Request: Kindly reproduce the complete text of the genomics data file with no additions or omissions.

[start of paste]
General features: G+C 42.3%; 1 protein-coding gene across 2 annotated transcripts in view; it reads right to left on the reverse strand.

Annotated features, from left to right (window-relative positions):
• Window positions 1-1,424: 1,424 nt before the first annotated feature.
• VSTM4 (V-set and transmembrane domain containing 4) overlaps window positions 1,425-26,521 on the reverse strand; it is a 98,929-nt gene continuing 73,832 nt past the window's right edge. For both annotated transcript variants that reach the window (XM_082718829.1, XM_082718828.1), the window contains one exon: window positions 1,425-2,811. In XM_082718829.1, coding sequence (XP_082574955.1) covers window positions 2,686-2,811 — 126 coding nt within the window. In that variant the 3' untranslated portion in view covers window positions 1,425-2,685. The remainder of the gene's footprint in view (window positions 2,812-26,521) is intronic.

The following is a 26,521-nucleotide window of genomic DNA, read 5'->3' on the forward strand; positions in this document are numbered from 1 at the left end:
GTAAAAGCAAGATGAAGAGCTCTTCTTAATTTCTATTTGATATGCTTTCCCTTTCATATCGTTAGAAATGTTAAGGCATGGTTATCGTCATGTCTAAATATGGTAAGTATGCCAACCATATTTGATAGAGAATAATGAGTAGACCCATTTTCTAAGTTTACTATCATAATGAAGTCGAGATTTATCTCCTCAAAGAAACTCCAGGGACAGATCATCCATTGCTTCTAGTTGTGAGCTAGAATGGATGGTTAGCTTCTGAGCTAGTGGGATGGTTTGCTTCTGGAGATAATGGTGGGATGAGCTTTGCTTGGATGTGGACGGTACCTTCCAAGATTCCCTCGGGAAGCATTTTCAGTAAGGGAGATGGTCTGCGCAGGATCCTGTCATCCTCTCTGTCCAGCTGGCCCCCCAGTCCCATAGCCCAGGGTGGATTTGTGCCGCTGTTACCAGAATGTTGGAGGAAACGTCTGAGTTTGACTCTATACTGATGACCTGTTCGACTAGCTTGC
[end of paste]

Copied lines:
General features: G+C 42.3%; 1 protein-coding gene across 2 annotated transcripts in view; it reads right to left on the reverse strand.

Annotated features, from left to right (window-relative positions):
• Window positions 1-1,424: 1,424 nt before the first annotated feature.
• VSTM4 (V-set and transmembrane domain containing 4) overlaps window positions 1,425-26,521 on the reverse strand; it is a 98,929-nt gene continuing 73,832 nt past the window's right edge. For both annotated transcript variants that reach the window (XM_082718829.1, XM_082718828.1), the window contains one exon: window positions 1,425-2,811. In XM_082718829.1, coding sequence (XP_082574955.1) covers window positions 2,686-2,811 — 126 coding nt within the window. In that variant the 3' untranslated portion in view covers window positions 1,425-2,685. The remainder of the gene's footprint in view (window positions 2,812-26,521) is intronic.

The following is a 26,521-nucleotide window of genomic DNA, read 5'->3' on the forward strand; positions in this document are numbered from 1 at the left end:
GTAAAAGCAAGATGAAGAGCTCTTCTTAATTTCTATTTGATATGCTTTCCCTTTCATATCGTTAGAAATGTTAAGGCATGGTTATCGTCATGTCTAAATATGGTAAGTATGCCAACCATATTTGATAGAGAATAATGAGTAGACCCATTTTCTAAGTTTACTATCATAATGAAGTCGAGATTTATCTCCTCAAAGAAACTCCAGGGACAGATCATCCATTGCTTCTAGTTGTGAGCTAGAATGGATGGTTAGCTTCTGAGCTAGTGGGATGGTTTGCTTCTGGAGATAATGGTGGGATGAGCTTTGCTTGGATGTGGACGGTACCTTCCAAGATTCCCTCGGGAAGCATTTTCAGTAAGGGAGATGGTCTGCGCAGGATCCTGTCATCCTCTCTGTCCAGCTGGCCCCCCAGTCCCATAGCCCAGGGTGGATTTGTGCCGCTGTTACCAGAATGTTGGAGGAAACGTCTGAGTTTGACTCTATACTGATGACCTGTTCGACTAGCTTGC